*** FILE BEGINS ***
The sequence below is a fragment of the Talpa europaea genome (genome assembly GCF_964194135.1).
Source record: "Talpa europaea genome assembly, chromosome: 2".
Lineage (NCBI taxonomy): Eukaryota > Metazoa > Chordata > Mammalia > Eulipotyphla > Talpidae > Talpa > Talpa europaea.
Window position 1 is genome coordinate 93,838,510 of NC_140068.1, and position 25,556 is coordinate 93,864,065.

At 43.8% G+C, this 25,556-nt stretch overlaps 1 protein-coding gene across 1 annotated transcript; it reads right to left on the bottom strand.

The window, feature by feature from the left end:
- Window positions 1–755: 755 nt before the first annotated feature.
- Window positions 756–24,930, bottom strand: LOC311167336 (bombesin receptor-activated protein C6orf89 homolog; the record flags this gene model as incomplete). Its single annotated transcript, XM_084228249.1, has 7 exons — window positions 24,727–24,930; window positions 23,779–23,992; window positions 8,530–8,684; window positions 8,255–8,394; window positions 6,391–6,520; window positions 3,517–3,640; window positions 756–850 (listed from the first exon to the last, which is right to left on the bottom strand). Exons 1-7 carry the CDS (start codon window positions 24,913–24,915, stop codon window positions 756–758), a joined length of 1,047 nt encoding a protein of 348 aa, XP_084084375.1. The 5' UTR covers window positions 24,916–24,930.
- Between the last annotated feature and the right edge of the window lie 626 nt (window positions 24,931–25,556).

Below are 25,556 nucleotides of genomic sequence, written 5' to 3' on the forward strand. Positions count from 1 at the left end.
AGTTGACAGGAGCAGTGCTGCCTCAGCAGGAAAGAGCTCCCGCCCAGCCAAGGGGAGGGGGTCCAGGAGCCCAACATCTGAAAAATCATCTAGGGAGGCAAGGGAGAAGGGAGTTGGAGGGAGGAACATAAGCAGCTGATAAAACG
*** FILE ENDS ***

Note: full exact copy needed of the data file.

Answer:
The sequence below is a fragment of the Talpa europaea genome (genome assembly GCF_964194135.1).
Source record: "Talpa europaea genome assembly, chromosome: 2".
Lineage (NCBI taxonomy): Eukaryota > Metazoa > Chordata > Mammalia > Eulipotyphla > Talpidae > Talpa > Talpa europaea.
Window position 1 is genome coordinate 93,838,510 of NC_140068.1, and position 25,556 is coordinate 93,864,065.

At 43.8% G+C, this 25,556-nt stretch overlaps 1 protein-coding gene across 1 annotated transcript; it reads right to left on the bottom strand.

The window, feature by feature from the left end:
- Window positions 1–755: 755 nt before the first annotated feature.
- Window positions 756–24,930, bottom strand: LOC311167336 (bombesin receptor-activated protein C6orf89 homolog; the record flags this gene model as incomplete). Its single annotated transcript, XM_084228249.1, has 7 exons — window positions 24,727–24,930; window positions 23,779–23,992; window positions 8,530–8,684; window positions 8,255–8,394; window positions 6,391–6,520; window positions 3,517–3,640; window positions 756–850 (listed from the first exon to the last, which is right to left on the bottom strand). Exons 1-7 carry the CDS (start codon window positions 24,913–24,915, stop codon window positions 756–758), a joined length of 1,047 nt encoding a protein of 348 aa, XP_084084375.1. The 5' UTR covers window positions 24,916–24,930.
- Between the last annotated feature and the right edge of the window lie 626 nt (window positions 24,931–25,556).

Below are 25,556 nucleotides of genomic sequence, written 5' to 3' on the forward strand. Positions count from 1 at the left end.
AGTTGACAGGAGCAGTGCTGCCTCAGCAGGAAAGAGCTCCCGCCCAGCCAAGGGGAGGGGGTCCAGGAGCCCAACATCTGAAAAATCATCTAGGGAGGCAAGGGAGAAGGGAGTTGGAGGGAGGAACATAAGCAGCTGATAAAACG